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I was tempted to do this whole review in binary, but I figured that would be madding. The most important thing I got from this comic -besides the awesome robots- was how charming straight forward storytelling can be. The robots speaking in binary was a nice touch, equal parts cool and cute, but for the most part this is a silent comic. Silent comics are harder to do than works with dialogue, whatever story you want to tell has to be easily readable in the art, so any reader can figure whats being said. There is bound to be variations, but a general consensus on what's going down needs to be attainable. Here a new little robot is created, his creator introduces him to his brother robots, the inventor gets too happy/excited and has a heart attack then dies. The other robots are confused about what happened, start to gather around, and ask the NewBot, who tells them their inventor is gone. The old bot's blame NewBot, their eyes turn read, and as the comic ends NewBot seems to be facing a angry mob that irrationally blames them for their creators demise. You can take the story a number of ways depending on your point of view. It can be just a cute little robot facing a hostile world you empathize with, or you can get more serious and see this story as a example of the dangers of a angry mindless mob, unjust persecution, and scapegoating justification. The secret of success of this silent story is the basic plot can be followed, but each reader is going to project their own feelings and experiences onto the lead character. It doesn't just 'work' on any number of levels it works on each individual readers level. If you've ever in your life felt singled out as the fall guy, you can root for NewBot. If you like cute little characters trying to make their way in the big bad world, you can root for NewBot. It's a robot so anyone and everyone can identify and cheer him on.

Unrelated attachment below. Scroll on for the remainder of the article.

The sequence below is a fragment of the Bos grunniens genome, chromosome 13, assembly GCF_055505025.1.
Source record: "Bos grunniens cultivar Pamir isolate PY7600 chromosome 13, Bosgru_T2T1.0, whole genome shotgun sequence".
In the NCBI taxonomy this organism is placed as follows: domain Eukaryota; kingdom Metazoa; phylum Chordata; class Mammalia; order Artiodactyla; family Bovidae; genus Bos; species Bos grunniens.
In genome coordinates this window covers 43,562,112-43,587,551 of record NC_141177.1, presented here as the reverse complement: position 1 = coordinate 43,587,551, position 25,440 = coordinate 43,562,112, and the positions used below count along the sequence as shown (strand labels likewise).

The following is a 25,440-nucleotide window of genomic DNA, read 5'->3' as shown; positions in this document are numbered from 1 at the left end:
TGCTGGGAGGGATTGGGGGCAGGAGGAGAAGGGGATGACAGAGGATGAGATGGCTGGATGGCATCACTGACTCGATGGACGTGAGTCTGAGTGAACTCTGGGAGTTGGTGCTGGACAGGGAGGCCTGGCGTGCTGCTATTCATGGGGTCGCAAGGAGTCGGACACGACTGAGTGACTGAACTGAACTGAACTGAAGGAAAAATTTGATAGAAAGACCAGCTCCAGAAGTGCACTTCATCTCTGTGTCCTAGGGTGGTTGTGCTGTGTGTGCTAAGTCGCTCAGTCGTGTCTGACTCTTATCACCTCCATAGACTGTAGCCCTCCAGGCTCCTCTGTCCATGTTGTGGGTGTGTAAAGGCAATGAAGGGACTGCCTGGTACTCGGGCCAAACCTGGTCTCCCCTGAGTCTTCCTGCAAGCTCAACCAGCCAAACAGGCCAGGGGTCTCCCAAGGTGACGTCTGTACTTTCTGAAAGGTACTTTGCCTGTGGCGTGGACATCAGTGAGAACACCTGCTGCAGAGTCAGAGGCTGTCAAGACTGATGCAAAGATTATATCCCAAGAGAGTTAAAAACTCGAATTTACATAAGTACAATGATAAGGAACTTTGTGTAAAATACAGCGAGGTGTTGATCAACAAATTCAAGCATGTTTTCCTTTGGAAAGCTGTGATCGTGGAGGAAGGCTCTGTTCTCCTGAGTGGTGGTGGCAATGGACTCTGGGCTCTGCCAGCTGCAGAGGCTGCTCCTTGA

SIMPLICITY AS A ILLUSION
It's never as easy as it looks, every panel, and the composition there of matters. The only color in this comic is the eyes of the robots and their chest plates. Which came in handy in the depiction of the robots anger later on in the screens, even at the start strong narrative decisions were made. These robots creator's face wasn't seen till screen 3 which was a nice split between NewBot's P.O.V. and the inventor's. You also see physical comedy as NewBot shakes with fear as it is first picked up and doesn't understand what is going on. NewBot's surprise is shown when it is presented before the rest of the robots. NewBot's 'Hi everybody' meeting of the rest of the brood can't help but remind you of the first day of kindergarten when kids begin their school attending odyssey. When the inventor first starts to have chest pains (and presumably drops dead) it's a surprise considering the tenor of the previous pages. Things go from light and fluffy to deadly serious -but the cute art work remains. To do something like that without it being a glaring juxtaposition takes story-telling skills that deserves even more appreciation than a second place finish. By the end of the 8 screens Chuck had got me to care what happens to NewBot next, especially as it is a well done cliffhanger danger ending . Having readers wanting to see what happens next is the most important quality a Zuda creator can hope for, so that even if a competitor doesn't win the contest readers will still want to see the title live on.
If you haven't already checked out the strip, give it a read and see if you don't want to cheer the little robot on!